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  You are in: Home > Jewish Studies > Jews and Australian Politics  

Jews and Australian Politics

Edited by Geoffrey Brahm Levey and Philip Mendes

Editor text to follow


Over the past two decades, Australian Jews have been at the centre of significant Australian political and ideological debates, including: the War Crimes legislation and the associated Helen Demidenko controversy; anti-vilification legislation, and broader concerns over multiculturalism and racial tolerance; and the on-going Israeli–Arab conflict, and its local manifestations such as the recent Hanan Ashrawi and Sydney Peace Prize affair. There is a strong public perception that Jews are an influential group in terms of their social and economic resources, and access to key political groups and players. In particular, popular literature portrays Australian Jews monolithically, as speaking with a single voice rather than as a diverse community with many different factions and perspectives.

There has been little informed, research-based analysis of the political activity and allegiances of Australian Jewry. Scant attention has been paid hitherto to the particular factors and forces that determine Jewish political activities and agendas:

The impact of socio-economic and organisational structures of the Jewish community, and the controversial question of “who speaks for Australian Jewry?”
The local and global influence of universalistic values and ideologies such as liberalism, conservatism, socialism, Zionism and anti-Semitism.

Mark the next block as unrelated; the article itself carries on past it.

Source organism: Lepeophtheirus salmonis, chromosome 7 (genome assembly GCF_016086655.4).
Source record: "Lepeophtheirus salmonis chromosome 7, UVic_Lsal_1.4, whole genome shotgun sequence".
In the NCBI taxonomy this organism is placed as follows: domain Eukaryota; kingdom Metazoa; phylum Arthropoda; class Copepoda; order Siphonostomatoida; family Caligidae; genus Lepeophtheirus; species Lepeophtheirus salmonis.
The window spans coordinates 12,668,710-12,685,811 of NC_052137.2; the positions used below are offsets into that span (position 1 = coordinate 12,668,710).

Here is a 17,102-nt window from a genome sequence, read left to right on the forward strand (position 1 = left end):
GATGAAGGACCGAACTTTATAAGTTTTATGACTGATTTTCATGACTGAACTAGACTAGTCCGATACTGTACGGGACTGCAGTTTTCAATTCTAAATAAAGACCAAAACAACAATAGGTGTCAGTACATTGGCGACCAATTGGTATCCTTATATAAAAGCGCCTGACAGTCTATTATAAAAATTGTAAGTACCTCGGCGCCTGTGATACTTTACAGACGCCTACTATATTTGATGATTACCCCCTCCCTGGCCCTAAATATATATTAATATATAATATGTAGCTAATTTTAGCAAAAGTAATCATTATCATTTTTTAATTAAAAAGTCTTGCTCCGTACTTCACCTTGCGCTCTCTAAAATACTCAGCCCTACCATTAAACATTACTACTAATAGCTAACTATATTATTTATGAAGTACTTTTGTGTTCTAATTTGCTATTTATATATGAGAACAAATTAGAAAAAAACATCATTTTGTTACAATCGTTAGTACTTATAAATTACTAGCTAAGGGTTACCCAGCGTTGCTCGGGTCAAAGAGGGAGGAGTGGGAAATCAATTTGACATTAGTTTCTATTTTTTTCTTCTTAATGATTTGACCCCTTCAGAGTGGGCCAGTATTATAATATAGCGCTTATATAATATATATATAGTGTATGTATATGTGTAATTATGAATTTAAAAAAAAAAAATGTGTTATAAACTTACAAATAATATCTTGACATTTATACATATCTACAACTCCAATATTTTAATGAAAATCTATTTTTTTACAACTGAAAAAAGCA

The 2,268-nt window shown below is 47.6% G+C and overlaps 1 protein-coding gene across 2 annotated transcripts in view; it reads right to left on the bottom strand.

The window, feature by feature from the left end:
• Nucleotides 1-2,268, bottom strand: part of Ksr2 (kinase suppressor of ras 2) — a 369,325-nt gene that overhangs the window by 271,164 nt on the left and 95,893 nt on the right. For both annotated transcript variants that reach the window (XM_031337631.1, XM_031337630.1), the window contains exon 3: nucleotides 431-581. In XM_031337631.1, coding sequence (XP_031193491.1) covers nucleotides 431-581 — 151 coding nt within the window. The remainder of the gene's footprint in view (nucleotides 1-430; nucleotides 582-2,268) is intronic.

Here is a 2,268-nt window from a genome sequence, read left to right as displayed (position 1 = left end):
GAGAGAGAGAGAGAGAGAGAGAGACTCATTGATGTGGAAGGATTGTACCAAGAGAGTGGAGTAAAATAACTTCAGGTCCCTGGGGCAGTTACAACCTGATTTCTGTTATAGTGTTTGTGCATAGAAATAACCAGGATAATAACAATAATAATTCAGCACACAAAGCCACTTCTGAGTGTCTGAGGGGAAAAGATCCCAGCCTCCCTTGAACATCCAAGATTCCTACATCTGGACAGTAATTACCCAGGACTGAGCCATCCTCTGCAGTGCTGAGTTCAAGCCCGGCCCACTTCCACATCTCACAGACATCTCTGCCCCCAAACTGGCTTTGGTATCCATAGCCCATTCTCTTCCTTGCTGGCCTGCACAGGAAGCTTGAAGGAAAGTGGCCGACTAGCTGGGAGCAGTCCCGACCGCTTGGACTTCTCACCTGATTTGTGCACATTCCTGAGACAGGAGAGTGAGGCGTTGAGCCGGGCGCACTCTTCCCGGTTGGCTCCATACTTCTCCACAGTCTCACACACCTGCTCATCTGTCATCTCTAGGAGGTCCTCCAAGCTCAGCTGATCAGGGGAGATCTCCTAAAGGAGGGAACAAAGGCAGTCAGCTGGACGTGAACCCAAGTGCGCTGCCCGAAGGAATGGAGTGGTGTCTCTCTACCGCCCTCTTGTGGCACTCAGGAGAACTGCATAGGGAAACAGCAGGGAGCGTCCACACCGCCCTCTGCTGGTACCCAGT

The influence of specific Australian political issues and debates, ranging from positions on the Middle East conflict to the pursuit of Nazi war criminals and concerns over immigration, multiculturalism, and race relations.

This book – an edited collection of new contributions from distinguished Australian academics – contextualises, illuminates, and explains the contemporary politics of Australian Jewry. It critically analyses the three broad themes above through relevant case studies and source material, and situates the politics of Australian Jews through comparisons with general patterns in Australian politics, the politics of other minorities in Australia, and the politics of other Western Jewish communities.

Contains a detailed appendix of Jewish Parliamentarians, 1849 to the Present, compiled by Hilary L. Rubinstein


Introduction: Jews and Australian Politics
Geoffrey Brahm Levey and Philip Mendes

Part I Identifying the Jewish Community
1 Jews in Australia – A Demographic Profile
John Goldlust
2 Who Speaks for Australian Jewry?
Suzanne D. Rutland

Part II Partisanship and Ideologies
3 Jews and the Australian Labor Party
Sol Encel
4 Jews and the Left
Philip Mendes
5 Jews and the Liberal Party of Australia
Peter Baume
6 Political Conservatism and the Australian Jewish Community
William D. Rubinstein
7 Anti-Semitism and Australian Jewry
Andrew Markus
8 Pro-Israelism as a Factor in Australian Jewish Political Attitudes and Behaviour
Danny Ben-Moshe